Indigenous Australians, like most indigenous peoples, have a long history of engaging with European-style mental health services both in and out of the colonial era. However, their history is poorly documented and largely unexplored. We can’t even say for certain how many indigenous people in Australia used mental health services since first contact, and we know even less about what their experiences were.
Why is this? It may be partly because public mental health records in Australia are under 75- to 100-year restriction, making it challenging to access primary sources. These records don’t always identify Aboriginal people, or identified them by guesswork. Australian mental health records are also a patchwork—each State government runs its own mental health system, with predictable fluctuations in the quality of historical reporting and the types of data gathered.
Thanks to a larger project that provided me with access to restricted patient records, Dr Sophie Davison and I were able to rebuild an outline of indigenous use of public mental health services in Western Australia—the largest and most sparsely-populated of the six Australian states—from 1903 to 1966. Aboriginal people now make up a substantial proportion of mental hospital admissions in Western Australia, but this wasn’t always the case—it turns out that patient numbers were very low before the 1960s, with just 167 people identified as Aboriginal admitted in a 70-year period.
We also tried to provide some account of what their experiences may have been like. We could count admissions from the registers, but to re-create experiences we had to rely entirely on newspaper articles and oral history interviews with white staff. The firsthand voices of Aboriginal people in mental hospitals have been almost completely lost, and the secondary sources are not much better.
So who were these people? On one level, they looked like the white admissions profile: more males than females, many admissions in poor physical health, and a high death rate within a year of admission. But indigenous admissions were much younger than other admissions, and they were far more unwell, both mentally and physically. They were also almost all from very distant regions of the State, usually the far north which is at least 1,000 kilometres away.
And what was it like for them? Through oral history, I was able to record intriguing glimpses of indigenous people in the wards—fighting with staff and failed escapes, mixed with accounts of mutual respect and courtesy. Staff also recollected frustration with senior medical staff who did not always understand the particular needs of Aboriginal people who had come from remote areas, and were frightened and confused.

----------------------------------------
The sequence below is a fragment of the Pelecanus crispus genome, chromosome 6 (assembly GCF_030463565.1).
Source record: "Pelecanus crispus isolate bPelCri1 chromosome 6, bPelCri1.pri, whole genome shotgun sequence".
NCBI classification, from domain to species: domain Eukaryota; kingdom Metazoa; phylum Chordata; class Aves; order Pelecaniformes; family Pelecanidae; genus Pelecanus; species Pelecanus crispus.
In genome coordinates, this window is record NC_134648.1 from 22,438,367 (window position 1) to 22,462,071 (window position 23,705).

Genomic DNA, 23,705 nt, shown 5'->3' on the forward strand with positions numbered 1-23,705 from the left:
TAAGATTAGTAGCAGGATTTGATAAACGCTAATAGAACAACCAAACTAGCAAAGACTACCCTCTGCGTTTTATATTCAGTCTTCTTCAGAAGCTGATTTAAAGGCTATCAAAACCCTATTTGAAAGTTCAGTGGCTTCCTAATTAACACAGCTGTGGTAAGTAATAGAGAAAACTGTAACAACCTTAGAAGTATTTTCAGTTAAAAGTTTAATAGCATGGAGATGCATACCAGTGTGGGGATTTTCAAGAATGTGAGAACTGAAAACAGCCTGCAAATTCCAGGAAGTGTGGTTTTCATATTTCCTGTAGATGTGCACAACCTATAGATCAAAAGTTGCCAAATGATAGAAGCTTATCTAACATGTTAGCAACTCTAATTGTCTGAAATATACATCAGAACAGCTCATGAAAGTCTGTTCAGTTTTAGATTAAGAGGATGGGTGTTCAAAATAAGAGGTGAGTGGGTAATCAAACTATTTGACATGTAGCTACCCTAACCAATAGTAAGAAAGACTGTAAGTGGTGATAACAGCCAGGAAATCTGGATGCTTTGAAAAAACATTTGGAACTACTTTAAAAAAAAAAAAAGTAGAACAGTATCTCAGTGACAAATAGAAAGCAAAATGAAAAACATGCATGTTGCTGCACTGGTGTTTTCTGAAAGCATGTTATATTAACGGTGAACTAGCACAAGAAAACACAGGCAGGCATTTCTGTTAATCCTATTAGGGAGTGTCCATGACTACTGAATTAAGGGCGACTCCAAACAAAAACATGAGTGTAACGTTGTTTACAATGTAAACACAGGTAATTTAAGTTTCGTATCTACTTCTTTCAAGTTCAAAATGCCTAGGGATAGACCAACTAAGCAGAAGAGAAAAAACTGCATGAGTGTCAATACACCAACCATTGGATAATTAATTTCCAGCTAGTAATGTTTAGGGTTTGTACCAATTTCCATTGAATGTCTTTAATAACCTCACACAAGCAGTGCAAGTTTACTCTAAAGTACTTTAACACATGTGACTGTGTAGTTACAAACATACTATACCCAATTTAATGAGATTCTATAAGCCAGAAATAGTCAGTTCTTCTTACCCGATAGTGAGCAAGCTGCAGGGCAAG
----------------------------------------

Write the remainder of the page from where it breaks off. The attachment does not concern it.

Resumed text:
The firsthand voices of Aboriginal people in mental hospitals have been almost completely lost, and the secondary sources are not much better.
Most of these patients had to be brought long distances to be admitted to hospitals in the metropolitan area, so it’s likely that this was a last resort when they could no longer be managed in their local community. The high death rate is almost certainly linked to their poor physical health, as well as other factors such as separation from their traditional country and local communities. This seems to confirm my earlier research on Aboriginal people in the nineteenth century in Western Australia, where the public mental health system was the last port of call for Aboriginal people with serious mental illness.
Ideas about mental health and illness are culturally shaped, and it’s always challenging to see how a European-style government interacted with indigenous people and diagnosed mental illness among them, knowing comparatively little about their own ideas of mental and emotional well-being. Although Aboriginal people in Western Australia also have a long history of being imprisoned under various laws, it’s unlikely that the mental hospital system was used merely for incarceration—for one thing, it was far too expensive to keep a person in a mental hospital in Western Australia, compared to a prison.
The missing piece of the puzzle is now a study of the admission rate from 1966 onwards. Historically, Aboriginal people were statistically more likely to avoid a mental hospital admission than whites, but they now seem statistically more likely to be admitted than whites. Deinstitutionalisation released hundreds of non-indigenous patients from Western Australia’s mental hospitals, but seems to have left the indigenous ones behind. The reasons why would be well worth exploring: changes in mental health policy and administration, as well as major changes in Aboriginal communities since the 1960s, may well have intersected to produce this effect.
Featured image credit: Travel map by Kevin Hale. CC BY-SA 2.0 via Flickr.
[…] Indigenous Australians, like most indigenous peoples, have a long history of engaging with European-style mental health services both in and out of the colonial era. However, their history is poorly documented and largely unexplored. We can’t even say for certain how many indigenous people in Australia used mental health services since first contact, and we know even less about what their experiences were. Read full story here. […]
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